lives in Chicago
Andrea Carlson’s sculptural installation Never-Ending Monument, a configuration of wooden totems that recall effigy staffs, plays with perspective and horizon as well as the body’s shifting sense of space. It complements a multipanel drawing, Cast a Shadow, that also shifts as the viewer moves. This drawing, layered with pop imagery, graphic flourishes, and multiple styles of lettering, is unified by a consistent horizon line, a characteristic element throughout Carlson’s 2D work.
These works and Carlson’s overall approach are grounded in histories of place. The sculptures cite the silhouetted figure of the Man Mound, a 214-foot-tall ancient earthwork in Wisconsin that is now fractured by a road. The drawing’s imagery also refers to noncolonial histories foundational to these lands and the Great Lakes region in particular.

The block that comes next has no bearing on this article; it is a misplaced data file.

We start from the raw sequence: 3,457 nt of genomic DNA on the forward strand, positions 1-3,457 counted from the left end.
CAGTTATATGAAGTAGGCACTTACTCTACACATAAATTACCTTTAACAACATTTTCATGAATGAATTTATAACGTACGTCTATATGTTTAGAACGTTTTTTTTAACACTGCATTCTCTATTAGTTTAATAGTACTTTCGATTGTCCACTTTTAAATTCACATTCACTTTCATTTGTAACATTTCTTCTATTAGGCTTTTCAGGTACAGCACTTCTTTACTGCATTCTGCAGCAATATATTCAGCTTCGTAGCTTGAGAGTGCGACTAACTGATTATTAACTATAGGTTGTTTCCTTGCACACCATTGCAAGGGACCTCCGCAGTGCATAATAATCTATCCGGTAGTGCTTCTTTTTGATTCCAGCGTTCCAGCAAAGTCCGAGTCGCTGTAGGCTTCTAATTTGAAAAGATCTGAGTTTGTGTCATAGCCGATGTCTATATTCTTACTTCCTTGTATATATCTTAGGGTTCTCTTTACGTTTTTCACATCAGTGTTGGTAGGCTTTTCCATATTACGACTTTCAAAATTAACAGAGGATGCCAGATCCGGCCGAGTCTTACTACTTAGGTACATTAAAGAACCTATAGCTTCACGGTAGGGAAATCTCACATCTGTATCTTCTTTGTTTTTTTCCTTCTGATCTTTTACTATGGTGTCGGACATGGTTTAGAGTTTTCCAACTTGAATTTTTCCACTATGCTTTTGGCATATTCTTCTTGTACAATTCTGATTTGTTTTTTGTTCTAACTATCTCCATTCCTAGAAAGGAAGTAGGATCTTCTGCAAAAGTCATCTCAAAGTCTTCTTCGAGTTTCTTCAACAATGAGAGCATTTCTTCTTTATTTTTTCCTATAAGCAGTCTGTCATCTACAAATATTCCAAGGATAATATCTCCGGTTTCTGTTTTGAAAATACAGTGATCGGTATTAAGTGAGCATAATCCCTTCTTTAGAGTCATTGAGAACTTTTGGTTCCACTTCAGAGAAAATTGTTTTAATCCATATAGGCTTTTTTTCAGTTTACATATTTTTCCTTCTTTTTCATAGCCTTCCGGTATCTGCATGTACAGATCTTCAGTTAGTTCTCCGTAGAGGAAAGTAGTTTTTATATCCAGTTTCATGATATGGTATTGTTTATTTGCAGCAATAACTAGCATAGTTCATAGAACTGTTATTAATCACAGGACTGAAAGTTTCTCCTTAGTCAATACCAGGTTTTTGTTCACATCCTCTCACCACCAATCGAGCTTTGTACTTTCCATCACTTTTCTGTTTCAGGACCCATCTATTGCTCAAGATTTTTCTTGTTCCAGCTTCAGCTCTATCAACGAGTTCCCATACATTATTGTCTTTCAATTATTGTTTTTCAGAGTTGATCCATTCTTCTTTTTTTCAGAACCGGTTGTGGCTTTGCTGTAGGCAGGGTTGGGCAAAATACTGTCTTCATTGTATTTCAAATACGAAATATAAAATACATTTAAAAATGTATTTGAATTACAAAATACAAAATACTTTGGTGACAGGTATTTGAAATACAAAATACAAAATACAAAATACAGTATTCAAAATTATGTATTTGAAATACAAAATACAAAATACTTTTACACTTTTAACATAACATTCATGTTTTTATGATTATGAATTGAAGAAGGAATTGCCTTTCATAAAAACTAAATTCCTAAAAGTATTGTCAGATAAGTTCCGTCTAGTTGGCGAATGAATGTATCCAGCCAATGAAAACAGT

Placed within Cleveland Public Library’s Brett Hall—the former reading room of the main library—Carlson’s visual vocabulary represents a counterpoint to William Sommer’s monumental 1933 mural The City in 1833, which dominates the room’s north wall. This permanent painting hearkens back to an idyllic, imagined golden era in Cleveland’s past—one that elides other histories, including earlier Indigenous settlement of the region. Carlson’s work installed here suggests how art making can question and challenge canonized narratives and ways of moving through the world.
Andrea Carlson, Co-commissioned by the Toronto Biennial of Art and FRONT International: Cleveland Triennial for Contemporary Art and made possible with the generous support of the Women Leading Initiative.